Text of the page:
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Don't like Windows 8's ribbon? Sorry, Sinofsky says

Responding to user criticism about the ribbon in Windows 8 Explorer, Windows head Steven Sinofsky counters with claims of higher satisfaction with products that use the ribbon.

Lance Whitney Contributing Writer
Lance Whitney is a freelance technology writer and trainer and a former IT professional. He's written for Time, CNET, PCMag, and several other publications. He's the author of two tech books--one on Windows and another on LinkedIn.
Lance Whitney
2 min read


Microsoft's choice to add the ribbon interface to Windows 8's Explorer has triggered some complaints, but the company is sticking by its decision.

Posting another installment of the "Building Windows 8" blog last Friday, Windows and Windows Live Division President Steven Sinofsky responded to user feedback over some recent blogs, including one from August 29 in which the company revealed that Windows Explorer would sport a ribbon interface.

That bit of news prompted a fair number of user complaints.

"We chose the ribbon mechanism, and to those that find that a flawed choice, there isn't much we can do other than disagree," Sinofsky wrote. "We were certain, and this proved out, that the dislike of the ribbon is most intense in the audience of this blog."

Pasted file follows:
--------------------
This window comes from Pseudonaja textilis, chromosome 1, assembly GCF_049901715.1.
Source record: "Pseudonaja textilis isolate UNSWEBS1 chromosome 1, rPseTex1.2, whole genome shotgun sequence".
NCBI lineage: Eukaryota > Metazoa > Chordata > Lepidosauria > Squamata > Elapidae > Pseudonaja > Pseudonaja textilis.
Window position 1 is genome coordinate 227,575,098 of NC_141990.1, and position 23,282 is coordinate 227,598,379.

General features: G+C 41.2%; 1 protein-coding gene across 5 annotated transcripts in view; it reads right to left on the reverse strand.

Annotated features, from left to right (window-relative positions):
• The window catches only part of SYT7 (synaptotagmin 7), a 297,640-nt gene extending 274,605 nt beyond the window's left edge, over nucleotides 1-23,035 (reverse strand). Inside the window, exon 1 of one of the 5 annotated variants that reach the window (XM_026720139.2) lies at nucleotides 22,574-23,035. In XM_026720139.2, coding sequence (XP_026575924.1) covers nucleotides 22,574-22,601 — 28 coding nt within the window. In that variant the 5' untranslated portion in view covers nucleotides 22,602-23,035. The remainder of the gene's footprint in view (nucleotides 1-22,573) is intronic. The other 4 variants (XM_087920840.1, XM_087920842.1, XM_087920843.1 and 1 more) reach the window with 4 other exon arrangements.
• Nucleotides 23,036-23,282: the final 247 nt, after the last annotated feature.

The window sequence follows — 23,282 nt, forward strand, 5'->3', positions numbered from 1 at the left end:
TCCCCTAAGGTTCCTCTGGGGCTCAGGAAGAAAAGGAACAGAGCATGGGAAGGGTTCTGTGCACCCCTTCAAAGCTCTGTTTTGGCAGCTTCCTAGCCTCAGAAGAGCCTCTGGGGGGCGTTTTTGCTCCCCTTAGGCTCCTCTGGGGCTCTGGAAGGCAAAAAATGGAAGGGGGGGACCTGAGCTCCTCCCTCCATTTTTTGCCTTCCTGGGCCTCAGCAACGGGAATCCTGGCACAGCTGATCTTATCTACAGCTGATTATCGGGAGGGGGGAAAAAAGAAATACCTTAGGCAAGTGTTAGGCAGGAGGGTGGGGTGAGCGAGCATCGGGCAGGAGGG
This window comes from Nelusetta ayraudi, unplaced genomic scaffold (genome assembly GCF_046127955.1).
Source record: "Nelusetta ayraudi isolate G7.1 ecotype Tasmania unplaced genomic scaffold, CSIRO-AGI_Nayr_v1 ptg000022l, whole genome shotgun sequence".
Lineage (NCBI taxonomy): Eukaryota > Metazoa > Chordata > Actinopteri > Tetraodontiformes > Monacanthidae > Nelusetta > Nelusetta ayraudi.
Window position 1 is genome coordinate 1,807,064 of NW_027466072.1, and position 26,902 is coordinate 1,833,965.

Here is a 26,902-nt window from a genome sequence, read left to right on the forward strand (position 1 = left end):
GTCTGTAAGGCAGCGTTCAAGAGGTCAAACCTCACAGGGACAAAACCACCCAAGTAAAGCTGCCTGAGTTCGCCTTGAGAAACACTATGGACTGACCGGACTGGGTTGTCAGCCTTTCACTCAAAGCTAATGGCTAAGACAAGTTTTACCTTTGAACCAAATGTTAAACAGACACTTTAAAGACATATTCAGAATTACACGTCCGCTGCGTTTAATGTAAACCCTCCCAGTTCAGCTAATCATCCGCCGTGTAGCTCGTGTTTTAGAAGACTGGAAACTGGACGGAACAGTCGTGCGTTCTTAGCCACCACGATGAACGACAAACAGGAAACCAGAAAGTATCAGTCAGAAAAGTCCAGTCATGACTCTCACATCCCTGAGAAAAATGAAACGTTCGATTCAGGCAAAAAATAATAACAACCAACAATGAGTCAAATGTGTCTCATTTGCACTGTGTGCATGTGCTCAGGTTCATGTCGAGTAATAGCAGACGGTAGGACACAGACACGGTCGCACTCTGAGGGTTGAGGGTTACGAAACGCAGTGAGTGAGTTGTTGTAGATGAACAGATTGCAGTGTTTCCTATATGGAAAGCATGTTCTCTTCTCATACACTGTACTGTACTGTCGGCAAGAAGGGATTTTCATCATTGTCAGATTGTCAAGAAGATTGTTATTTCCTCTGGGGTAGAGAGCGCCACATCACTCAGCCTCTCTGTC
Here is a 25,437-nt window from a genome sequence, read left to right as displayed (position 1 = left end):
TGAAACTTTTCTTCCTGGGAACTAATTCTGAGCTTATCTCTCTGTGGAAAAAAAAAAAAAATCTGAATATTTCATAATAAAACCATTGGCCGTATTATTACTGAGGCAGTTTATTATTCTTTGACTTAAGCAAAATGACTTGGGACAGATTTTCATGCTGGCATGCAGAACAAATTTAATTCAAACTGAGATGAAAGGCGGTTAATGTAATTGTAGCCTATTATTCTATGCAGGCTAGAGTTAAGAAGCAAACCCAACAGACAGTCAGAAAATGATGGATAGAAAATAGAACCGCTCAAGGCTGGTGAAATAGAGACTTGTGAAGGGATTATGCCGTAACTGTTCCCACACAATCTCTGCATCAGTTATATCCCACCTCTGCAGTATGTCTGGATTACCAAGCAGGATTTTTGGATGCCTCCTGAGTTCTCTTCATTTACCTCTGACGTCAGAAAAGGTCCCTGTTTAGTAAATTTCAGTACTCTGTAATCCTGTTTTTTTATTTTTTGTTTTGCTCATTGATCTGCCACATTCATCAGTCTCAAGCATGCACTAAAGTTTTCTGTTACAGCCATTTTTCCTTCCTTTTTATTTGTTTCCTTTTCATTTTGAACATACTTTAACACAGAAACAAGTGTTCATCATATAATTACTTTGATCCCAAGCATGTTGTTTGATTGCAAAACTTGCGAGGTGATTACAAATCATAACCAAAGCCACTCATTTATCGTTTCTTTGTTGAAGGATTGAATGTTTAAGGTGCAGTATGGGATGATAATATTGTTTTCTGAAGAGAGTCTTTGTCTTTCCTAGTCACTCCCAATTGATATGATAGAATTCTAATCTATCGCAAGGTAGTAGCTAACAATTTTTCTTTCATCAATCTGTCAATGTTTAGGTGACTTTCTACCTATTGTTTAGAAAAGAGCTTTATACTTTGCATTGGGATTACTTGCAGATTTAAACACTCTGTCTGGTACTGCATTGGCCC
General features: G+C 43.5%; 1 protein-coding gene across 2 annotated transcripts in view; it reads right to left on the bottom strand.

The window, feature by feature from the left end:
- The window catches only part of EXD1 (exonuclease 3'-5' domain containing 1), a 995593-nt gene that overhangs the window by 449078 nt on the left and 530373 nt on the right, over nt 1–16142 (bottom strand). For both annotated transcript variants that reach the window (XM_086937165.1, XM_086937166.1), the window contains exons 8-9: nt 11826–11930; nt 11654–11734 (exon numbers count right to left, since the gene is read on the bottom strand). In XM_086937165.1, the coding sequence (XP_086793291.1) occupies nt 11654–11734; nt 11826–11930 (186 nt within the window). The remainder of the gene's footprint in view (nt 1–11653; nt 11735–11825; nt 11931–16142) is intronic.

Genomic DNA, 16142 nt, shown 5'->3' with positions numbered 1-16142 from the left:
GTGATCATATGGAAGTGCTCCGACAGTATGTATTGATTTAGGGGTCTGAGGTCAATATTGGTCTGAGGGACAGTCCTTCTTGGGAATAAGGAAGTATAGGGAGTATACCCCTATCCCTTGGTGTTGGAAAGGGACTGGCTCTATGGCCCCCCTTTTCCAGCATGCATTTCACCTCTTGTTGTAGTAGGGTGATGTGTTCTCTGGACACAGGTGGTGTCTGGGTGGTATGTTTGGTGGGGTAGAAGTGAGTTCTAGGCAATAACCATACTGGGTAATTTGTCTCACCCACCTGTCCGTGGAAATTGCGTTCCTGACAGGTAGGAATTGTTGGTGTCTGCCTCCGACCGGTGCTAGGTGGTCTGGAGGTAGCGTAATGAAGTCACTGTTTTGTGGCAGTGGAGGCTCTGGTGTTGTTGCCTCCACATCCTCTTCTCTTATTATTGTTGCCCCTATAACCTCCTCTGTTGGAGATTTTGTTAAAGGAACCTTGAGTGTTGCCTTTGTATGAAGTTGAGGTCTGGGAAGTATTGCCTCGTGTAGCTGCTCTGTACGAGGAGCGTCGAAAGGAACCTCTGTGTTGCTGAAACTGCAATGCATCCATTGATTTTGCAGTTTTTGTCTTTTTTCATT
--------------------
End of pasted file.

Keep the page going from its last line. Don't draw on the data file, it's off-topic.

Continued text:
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Despite the complaints, Sinofsky claims that satisfaction with software that uses the ribbon is much higher, and that its usage is broader and deeper. But still, the company seems to be resigned to the fact that some people just don't like it.

"We also know a very small set of people remain unhappy," Sinofsky said. "That was true in versions before the introduction of the Ribbon mechanism, though obviously for different reasons. It might be the case that no matter what we do, there will be a small set of people that are not satisfied."

Sinofsky did admit that there has been a lot of "back and forth" at Microsoft about the ribbon, specifically whether it is geared for beginners or for more advanced users.

Looking at the history of how a user interfaces with Windows, menus used to be designed for beginners, while the keyboard was adopted by power users, according to Sinofsky. Context menus (pop-up menus triggered by a click of the right mouse button) were originally geared for advanced users but grew popular with everyone. And now Microsoft finds that menus and toolbars are favored by more advanced users.

The goal at Microsoft, Sinofsky said, has been try to unify all these ways of interfacing with Windows to make things simpler and the screen less cluttered, one reason the company has gravitated toward the ribbon.